The key issues from the ACC report
Greg Baum and Scott Spits analyse the key points from the Australian Crime Commission's report into the integrity of Australian sport.PT0M0S 620 349
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THE high-performance program at Essendon Football Club came under the scrutiny of the Australian Crime Commission and was one key element of the damning report released on Thursday. But Fairfax Media understands that Essendon was not the club singled out for ''team-based doping orchestrated by some club officials and coaching staff'''.
As Bombers officials on Friday met investigators from the Australian Sports Anti-Doping Authority, the dubious practices adopted by the club and its high-performance program appear in danger of having violated anti-doping rules under the code.
Chief executive Ian Robson (left), president David Evans and coach James Hird at AFL House. Photo: Wayne Taylor
While club president David Evans said on Tuesday he did not believe his players had taken performance-enhancing substances, the club is being investigated for breaking the ASADA charter, which includes strict guidelines regarding the administering of substances.
An administrator found guilty of adopting a prohibited method in providing substances to an athlete faces a ban of up to two years. An athlete also can face a two-year ban for taking a drug not currently on the banned list but containing similar components to other banned drugs. Thursday's crime commission report singled out ''specific high-performance staff, sports scientists and coaches within some codes who have condoned and/or orchestrated the administration of prohibited substances, and substances not yet approved for human consumption …''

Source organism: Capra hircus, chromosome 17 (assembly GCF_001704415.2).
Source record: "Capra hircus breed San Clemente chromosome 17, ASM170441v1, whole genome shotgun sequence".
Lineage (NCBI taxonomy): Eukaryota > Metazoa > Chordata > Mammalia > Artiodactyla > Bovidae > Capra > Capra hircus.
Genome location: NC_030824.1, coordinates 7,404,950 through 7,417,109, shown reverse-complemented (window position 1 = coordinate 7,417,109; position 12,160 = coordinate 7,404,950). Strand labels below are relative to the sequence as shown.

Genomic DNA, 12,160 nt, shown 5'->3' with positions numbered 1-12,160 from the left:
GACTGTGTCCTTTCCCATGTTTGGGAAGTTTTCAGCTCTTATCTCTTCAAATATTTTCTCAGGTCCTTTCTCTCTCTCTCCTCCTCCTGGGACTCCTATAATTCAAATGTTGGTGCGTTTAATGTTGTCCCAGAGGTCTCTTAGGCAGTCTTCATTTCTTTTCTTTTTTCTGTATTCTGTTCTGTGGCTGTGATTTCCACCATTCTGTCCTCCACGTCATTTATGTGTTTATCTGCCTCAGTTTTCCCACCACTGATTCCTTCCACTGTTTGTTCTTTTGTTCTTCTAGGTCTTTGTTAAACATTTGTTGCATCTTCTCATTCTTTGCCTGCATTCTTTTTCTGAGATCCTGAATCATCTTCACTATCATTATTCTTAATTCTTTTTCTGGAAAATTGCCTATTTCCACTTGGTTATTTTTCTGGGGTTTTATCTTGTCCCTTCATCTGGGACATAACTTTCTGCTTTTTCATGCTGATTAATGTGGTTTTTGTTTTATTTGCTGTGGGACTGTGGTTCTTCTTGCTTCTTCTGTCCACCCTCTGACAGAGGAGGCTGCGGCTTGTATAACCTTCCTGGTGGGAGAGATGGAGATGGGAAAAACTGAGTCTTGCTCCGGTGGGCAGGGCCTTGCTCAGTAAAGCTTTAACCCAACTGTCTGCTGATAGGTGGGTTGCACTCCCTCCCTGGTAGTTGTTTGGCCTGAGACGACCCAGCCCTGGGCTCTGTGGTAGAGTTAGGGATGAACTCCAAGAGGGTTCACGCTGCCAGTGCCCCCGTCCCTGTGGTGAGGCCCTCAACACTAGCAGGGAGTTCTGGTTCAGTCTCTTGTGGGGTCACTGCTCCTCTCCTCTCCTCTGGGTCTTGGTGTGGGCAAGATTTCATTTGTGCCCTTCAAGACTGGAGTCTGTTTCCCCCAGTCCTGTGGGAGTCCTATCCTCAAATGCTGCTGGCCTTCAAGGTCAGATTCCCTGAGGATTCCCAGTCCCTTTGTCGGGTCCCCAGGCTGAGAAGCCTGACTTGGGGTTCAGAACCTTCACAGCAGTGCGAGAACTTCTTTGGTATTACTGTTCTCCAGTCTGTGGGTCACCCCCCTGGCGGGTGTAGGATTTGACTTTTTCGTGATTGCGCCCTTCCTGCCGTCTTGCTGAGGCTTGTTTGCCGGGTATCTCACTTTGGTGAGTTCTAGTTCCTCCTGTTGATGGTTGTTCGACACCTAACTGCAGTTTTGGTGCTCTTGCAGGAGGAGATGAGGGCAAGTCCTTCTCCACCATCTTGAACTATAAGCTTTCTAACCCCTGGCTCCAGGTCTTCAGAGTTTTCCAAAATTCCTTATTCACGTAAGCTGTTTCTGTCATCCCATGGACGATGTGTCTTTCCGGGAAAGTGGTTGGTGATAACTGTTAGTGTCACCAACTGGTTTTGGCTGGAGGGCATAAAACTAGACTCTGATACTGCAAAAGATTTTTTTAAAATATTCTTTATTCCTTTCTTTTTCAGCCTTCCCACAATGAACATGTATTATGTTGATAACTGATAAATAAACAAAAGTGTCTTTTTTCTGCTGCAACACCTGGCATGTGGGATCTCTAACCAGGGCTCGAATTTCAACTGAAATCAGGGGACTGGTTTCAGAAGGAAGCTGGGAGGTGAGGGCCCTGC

The prevailing view is that while the Essendon players did not necessarily use banned substances they might have been victim to banned administering methods. Stephen Dank, one high-performance expert now sacked from the club, is reported to have injected his players in the stomach with an unknown substance.
Players were also fed with intravenous drips off-site. The AFL on Friday moved to ban intravenous drug and supplement use.
The AFL's newest club, Greater Western Sydney, moved this week to reassure parents of its young and largely teenaged playing group that the club's medical and sports science practices were safe. Giants chief executive David Matthews confirmed that the club had written to the families of all its players ''following the speculation around this week. We didn't want them to be concerned about anything reading the papers and we simply reassured them as we have in the past that we prioritise welfare.''
Matthews said the letter included some details from the club's high-performance boss John Quinn outlining his training program. The AFL has been bound by a confidentiality agreement which prevented it from revealing its knowledge of clubs and individuals being investigated. But it is known it was briefed about certain individuals and at least one club.